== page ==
Tusayan is only a stone’s throw away (two miles) from the official entrance to the South Rim of the Grand Canyon. It’s also known as home to the world’s most expensive McDonald’s for you trivia folks. For me, it was time to find a paved biking trail and attempt to pedal my way to the Grand Canyon.
The start of the long 4th of July holiday weekend starts with me checking my tire pressure and water levels of my camelback one last time in the parking lot just north of “downtown” Tusayan. Many think that the Arizona desert valley summer temperatures are the most dangerous for outdoor enthusiasts, but high country temps can be equally deadly if one is not properly prepared. It’s eight a.m. and in the mid eighties when I start my ride, and I’m feeling the heat.
Cruising along the paved trail as I slowly climb in elevation, whisking past the Ponderosa Pines of Coconino County. Others are out here as well on their rented electric bikes. I prefer the challenge of an all natural, pedal powered journey. I soon arrive to the South Rim, and am surprised that this trail lets you enter the National Park without having to pay any kind of entrance fee. I suppose it is one’s reward for not driving a vehicle. I rest and rehydrate for a few minutes, trying to decide which route to go on next….
I decide to ride West past the hotels, villages and cabins along the South Rim, heading towards the road that can take one to Hermit’s Rest. To my delight I find that the road is closed to vehicular traffic, so bikes have free reign.
The sun is really beating down now, but I am determined to try and make it the 13 miles to the end of the road. The views of the Grand Canyon never disappoint, but seeing them from a bike is a wholly new experience.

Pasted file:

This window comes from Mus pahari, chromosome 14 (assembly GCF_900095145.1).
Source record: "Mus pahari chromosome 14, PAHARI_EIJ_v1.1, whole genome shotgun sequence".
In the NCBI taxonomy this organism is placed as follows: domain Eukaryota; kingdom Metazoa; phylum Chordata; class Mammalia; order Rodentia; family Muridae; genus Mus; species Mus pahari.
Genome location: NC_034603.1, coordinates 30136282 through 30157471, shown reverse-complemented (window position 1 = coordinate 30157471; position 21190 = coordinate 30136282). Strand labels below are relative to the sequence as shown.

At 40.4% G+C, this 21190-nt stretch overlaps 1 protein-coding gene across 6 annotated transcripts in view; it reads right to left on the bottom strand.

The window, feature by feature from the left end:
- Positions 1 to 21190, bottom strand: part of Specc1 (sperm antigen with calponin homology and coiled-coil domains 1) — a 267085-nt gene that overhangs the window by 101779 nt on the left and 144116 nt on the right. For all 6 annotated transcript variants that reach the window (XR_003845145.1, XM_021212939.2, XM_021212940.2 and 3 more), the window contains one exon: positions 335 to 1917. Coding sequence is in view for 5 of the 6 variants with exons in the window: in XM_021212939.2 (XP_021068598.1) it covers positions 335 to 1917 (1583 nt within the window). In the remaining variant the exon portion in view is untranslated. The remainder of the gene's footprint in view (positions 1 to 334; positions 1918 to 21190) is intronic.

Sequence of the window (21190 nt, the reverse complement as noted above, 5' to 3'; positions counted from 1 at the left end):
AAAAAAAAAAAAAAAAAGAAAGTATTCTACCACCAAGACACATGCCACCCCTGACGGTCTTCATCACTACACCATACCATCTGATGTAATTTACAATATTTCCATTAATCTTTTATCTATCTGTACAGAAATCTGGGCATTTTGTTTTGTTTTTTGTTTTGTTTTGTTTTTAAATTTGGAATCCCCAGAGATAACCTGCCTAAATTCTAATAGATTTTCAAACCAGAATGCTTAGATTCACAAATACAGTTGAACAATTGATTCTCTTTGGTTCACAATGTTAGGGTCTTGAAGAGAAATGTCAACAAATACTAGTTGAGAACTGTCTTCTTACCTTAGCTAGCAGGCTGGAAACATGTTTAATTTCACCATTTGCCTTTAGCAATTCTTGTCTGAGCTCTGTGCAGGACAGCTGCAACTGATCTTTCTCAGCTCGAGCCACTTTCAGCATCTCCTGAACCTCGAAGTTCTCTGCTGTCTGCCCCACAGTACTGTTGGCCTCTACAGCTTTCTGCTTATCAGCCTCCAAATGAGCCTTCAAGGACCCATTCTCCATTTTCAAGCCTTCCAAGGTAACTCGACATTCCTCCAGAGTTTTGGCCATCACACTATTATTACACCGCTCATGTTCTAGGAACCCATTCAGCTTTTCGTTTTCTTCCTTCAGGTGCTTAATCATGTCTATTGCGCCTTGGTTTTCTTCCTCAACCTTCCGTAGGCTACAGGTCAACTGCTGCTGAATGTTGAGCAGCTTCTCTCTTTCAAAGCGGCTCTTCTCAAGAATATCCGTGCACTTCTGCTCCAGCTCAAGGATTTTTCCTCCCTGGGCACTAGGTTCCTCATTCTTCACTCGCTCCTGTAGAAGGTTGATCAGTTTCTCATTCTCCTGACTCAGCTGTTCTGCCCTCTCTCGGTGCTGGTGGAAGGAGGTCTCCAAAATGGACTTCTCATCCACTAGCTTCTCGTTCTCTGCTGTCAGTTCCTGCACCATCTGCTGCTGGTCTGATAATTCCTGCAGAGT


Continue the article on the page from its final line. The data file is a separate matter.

Eventually I make it to the end of the road and the start of the hiking trail called Hermit’s Rest. One day I may take the hike down into the canyon itself, but not today. My water is getting dangerously low. I refuel with some snacks I have, take some photo’s to try and show the scale of this place from a new perspective, then slowly start on the long journey back.
To try and keep cool, I think about the last time I was out here, the winter of 2018. I mistakenly called this place Hermit’s Head, and my focus back then was on not being trampled by elk or slipping over the edge of the canyon from the ice and snow.
I see few elk this time around, as they are resting in any shade they can find to survive the heat. I suck dry the last few remaining drops of water in my camelback, and will my body to continue on. I have ten plus miles to go….
Sweat starts to crystalize on my forehead, around my eyes, etc….
It’s a sure sign of dehydration. Luckily I reach the paved trail that will descend quickly back to Tusayan. The wind from my speed cools me down, and I arrive back to the parking lot hours later feeling spent but rejuvenated.
Somewhere around 30 miles total, no matter if you hike, take an electric bike, or pedal the old fashioned way, this is an awesome way to see one of the seven greatest natural wonders of our world.